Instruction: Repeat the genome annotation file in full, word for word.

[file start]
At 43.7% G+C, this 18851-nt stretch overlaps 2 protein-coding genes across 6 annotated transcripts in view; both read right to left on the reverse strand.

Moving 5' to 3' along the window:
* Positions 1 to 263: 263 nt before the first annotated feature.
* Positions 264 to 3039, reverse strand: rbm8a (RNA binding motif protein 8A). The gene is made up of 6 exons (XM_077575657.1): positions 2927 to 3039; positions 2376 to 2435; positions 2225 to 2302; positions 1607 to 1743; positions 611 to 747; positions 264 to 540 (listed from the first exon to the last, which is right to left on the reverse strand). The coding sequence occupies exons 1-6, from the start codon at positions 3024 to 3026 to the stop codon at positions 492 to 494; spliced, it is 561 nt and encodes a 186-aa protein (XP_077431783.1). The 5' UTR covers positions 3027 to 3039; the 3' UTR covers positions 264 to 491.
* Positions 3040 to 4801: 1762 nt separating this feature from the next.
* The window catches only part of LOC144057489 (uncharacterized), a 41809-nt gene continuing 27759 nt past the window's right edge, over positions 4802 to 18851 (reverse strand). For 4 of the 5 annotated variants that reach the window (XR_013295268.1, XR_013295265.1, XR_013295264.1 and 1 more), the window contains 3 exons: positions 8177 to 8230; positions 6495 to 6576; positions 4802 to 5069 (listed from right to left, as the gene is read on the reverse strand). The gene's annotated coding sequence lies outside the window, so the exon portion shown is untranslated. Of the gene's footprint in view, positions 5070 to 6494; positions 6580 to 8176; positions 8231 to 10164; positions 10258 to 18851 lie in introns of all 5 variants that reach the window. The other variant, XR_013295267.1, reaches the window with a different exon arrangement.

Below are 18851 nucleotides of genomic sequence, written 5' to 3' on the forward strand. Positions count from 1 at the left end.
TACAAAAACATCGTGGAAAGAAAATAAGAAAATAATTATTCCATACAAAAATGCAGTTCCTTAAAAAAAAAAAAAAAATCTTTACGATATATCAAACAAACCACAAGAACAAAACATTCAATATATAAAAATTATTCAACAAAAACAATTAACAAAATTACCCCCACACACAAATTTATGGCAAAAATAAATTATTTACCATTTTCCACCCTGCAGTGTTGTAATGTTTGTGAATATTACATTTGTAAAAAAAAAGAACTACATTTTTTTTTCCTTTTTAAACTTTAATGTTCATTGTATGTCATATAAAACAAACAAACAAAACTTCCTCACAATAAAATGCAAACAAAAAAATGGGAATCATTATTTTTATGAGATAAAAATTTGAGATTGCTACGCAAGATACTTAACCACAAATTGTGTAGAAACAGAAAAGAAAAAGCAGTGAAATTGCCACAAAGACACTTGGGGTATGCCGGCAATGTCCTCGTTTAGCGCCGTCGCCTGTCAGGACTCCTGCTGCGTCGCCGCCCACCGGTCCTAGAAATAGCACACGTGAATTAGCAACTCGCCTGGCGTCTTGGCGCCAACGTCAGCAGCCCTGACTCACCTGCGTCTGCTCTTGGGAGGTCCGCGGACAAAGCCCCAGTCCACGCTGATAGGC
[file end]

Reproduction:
At 43.7% G+C, this 18851-nt stretch overlaps 2 protein-coding genes across 6 annotated transcripts in view; both read right to left on the reverse strand.

Moving 5' to 3' along the window:
* Positions 1 to 263: 263 nt before the first annotated feature.
* Positions 264 to 3039, reverse strand: rbm8a (RNA binding motif protein 8A). The gene is made up of 6 exons (XM_077575657.1): positions 2927 to 3039; positions 2376 to 2435; positions 2225 to 2302; positions 1607 to 1743; positions 611 to 747; positions 264 to 540 (listed from the first exon to the last, which is right to left on the reverse strand). The coding sequence occupies exons 1-6, from the start codon at positions 3024 to 3026 to the stop codon at positions 492 to 494; spliced, it is 561 nt and encodes a 186-aa protein (XP_077431783.1). The 5' UTR covers positions 3027 to 3039; the 3' UTR covers positions 264 to 491.
* Positions 3040 to 4801: 1762 nt separating this feature from the next.
* The window catches only part of LOC144057489 (uncharacterized), a 41809-nt gene continuing 27759 nt past the window's right edge, over positions 4802 to 18851 (reverse strand). For 4 of the 5 annotated variants that reach the window (XR_013295268.1, XR_013295265.1, XR_013295264.1 and 1 more), the window contains 3 exons: positions 8177 to 8230; positions 6495 to 6576; positions 4802 to 5069 (listed from right to left, as the gene is read on the reverse strand). The gene's annotated coding sequence lies outside the window, so the exon portion shown is untranslated. Of the gene's footprint in view, positions 5070 to 6494; positions 6580 to 8176; positions 8231 to 10164; positions 10258 to 18851 lie in introns of all 5 variants that reach the window. The other variant, XR_013295267.1, reaches the window with a different exon arrangement.

Below are 18851 nucleotides of genomic sequence, written 5' to 3' on the forward strand. Positions count from 1 at the left end.
TACAAAAACATCGTGGAAAGAAAATAAGAAAATAATTATTCCATACAAAAATGCAGTTCCTTAAAAAAAAAAAAAAAATCTTTACGATATATCAAACAAACCACAAGAACAAAACATTCAATATATAAAAATTATTCAACAAAAACAATTAACAAAATTACCCCCACACACAAATTTATGGCAAAAATAAATTATTTACCATTTTCCACCCTGCAGTGTTGTAATGTTTGTGAATATTACATTTGTAAAAAAAAAGAACTACATTTTTTTTTCCTTTTTAAACTTTAATGTTCATTGTATGTCATATAAAACAAACAAACAAAACTTCCTCACAATAAAATGCAAACAAAAAAATGGGAATCATTATTTTTATGAGATAAAAATTTGAGATTGCTACGCAAGATACTTAACCACAAATTGTGTAGAAACAGAAAAGAAAAAGCAGTGAAATTGCCACAAAGACACTTGGGGTATGCCGGCAATGTCCTCGTTTAGCGCCGTCGCCTGTCAGGACTCCTGCTGCGTCGCCGCCCACCGGTCCTAGAAATAGCACACGTGAATTAGCAACTCGCCTGGCGTCTTGGCGCCAACGTCAGCAGCCCTGACTCACCTGCGTCTGCTCTTGGGAGGTCCGCGGACAAAGCCCCAGTCCACGCTGATAGGC